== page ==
Avocado spread on toast has really cemented its place on breakfast and snacking plates.

You may become more fertile

The cultivated avocado originated over 10,000 years ago in what is today known as Puebla, Mexico.

Initially, the Aztecs considered the fruit to be quite powerful, yielding aphrodisiac qualities. Apparently, the Aztecs' name for the fruit is the Nahuatl word ahuacatl meaning "testicle". Avocados, which grow in pairs, were a symbol of love and fertility.

These days, it’s still believed that a diet rich in avocados can boost your fertility. Avocados contain a lot of the nutrients that are vital for pre-conception health and pregnancy, including folate. 

“Folate is particularly important for pregnant women to have to prevent neural tube defects in the foetus,” Feren explains. “In that context, a woman may benefit from taking folic acid supplements and having folate-rich foods like avocado in their diet.”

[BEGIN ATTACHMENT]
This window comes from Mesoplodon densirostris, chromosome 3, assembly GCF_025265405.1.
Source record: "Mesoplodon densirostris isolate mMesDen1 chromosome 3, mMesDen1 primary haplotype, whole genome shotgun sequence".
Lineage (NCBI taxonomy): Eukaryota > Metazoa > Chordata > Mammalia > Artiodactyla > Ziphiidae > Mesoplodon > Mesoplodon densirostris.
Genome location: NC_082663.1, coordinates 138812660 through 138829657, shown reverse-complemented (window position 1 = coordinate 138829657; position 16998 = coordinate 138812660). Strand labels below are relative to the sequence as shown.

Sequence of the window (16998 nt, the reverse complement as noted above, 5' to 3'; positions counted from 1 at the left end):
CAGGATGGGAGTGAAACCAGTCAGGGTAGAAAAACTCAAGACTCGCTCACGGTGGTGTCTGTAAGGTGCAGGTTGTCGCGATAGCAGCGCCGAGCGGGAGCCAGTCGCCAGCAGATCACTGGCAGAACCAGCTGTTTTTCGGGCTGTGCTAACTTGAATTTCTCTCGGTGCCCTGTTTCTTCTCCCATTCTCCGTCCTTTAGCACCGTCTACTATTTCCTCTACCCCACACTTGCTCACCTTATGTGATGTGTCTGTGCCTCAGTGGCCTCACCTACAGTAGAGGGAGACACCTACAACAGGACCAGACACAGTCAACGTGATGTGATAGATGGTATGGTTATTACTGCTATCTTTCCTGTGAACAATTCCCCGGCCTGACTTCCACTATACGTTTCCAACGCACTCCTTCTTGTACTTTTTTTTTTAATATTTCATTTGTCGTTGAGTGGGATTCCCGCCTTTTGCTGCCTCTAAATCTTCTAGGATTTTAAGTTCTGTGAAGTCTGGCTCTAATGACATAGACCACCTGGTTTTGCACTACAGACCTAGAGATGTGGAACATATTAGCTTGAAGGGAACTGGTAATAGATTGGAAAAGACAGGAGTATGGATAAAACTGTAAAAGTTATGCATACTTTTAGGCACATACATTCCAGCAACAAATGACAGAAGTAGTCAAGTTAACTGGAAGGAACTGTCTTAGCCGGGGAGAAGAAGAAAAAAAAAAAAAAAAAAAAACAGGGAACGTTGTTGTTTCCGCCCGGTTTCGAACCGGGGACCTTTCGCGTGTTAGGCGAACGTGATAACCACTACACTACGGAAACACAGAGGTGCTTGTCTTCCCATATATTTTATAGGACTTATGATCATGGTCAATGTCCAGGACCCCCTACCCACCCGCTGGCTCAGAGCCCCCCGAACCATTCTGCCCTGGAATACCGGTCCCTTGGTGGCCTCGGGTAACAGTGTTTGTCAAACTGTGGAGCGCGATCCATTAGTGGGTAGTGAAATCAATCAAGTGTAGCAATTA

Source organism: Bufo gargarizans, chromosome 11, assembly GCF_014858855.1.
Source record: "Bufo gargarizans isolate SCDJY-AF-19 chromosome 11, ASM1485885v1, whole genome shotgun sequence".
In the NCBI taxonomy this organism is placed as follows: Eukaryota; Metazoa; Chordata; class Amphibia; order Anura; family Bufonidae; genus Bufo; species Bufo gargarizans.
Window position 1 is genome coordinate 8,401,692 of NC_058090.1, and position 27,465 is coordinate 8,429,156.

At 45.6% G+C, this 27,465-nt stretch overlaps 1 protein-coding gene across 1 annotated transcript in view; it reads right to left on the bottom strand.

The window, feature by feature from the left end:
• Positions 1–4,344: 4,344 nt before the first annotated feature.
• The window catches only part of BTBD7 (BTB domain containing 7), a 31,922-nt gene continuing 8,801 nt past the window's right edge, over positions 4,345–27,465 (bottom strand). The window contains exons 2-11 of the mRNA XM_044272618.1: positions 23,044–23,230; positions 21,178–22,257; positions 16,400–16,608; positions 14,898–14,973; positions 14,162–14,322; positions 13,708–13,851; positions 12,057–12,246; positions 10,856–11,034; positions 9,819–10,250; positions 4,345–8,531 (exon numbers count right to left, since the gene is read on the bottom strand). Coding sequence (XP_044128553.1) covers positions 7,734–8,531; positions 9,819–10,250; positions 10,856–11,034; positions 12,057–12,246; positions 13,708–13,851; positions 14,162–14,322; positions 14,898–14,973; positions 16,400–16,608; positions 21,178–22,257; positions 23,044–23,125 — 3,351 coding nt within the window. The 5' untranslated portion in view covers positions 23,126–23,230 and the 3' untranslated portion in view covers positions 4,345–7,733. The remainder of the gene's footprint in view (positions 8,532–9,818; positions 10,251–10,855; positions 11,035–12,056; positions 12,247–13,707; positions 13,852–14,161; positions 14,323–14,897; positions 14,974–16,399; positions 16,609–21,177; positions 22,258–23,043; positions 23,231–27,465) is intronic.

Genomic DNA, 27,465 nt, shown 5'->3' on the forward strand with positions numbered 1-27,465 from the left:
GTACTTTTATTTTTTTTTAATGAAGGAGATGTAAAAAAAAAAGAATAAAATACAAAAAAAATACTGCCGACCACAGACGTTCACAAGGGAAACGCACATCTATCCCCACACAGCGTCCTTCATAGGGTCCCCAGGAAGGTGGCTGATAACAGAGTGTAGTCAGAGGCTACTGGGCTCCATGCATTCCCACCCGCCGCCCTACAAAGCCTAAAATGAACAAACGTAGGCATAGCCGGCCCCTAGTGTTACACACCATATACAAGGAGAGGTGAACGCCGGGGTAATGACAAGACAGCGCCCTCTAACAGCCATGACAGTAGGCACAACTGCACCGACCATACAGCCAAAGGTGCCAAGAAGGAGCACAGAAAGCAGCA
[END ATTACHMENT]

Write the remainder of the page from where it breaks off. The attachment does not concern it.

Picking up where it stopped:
“We know that fibre-rich foods can help improve our gut microbiome." 

You’ll probably become more ‘regular’

Avos are packed with fibre.In a 200-gram avocado, there’s about 14 to 15 grams of fibre. In comparison, two slices of wholegrain supermarket bread may contain five-to-seven grams of fibre. A piece of fruit might be four grams.”

Fibre can help keep you regular. Other benefits include improved blood sugar management and cholesterol reduction. A meal that’s rich in fibre helps to keep you fuller for longer, therefore assisting with weight maintenance.

“We know that fibre-rich foods can help improve our gut microbiome. We're seeing that the regular consumption of avocados can increase specific bacterial populations that are associated with reducing the risk of colon cancer.”

Fideo seco (Mexican spaghetti)

When you can't decide between Italian and Mexican for dinner, this pasta is the answer: spaghetti, fresh tomatoes, chilli, avocado and sour cream.

You could smash your daily vitamin C requirements

Feren estimates that a whole avocado contains about 20 per cent of our daily vitamin C requirements.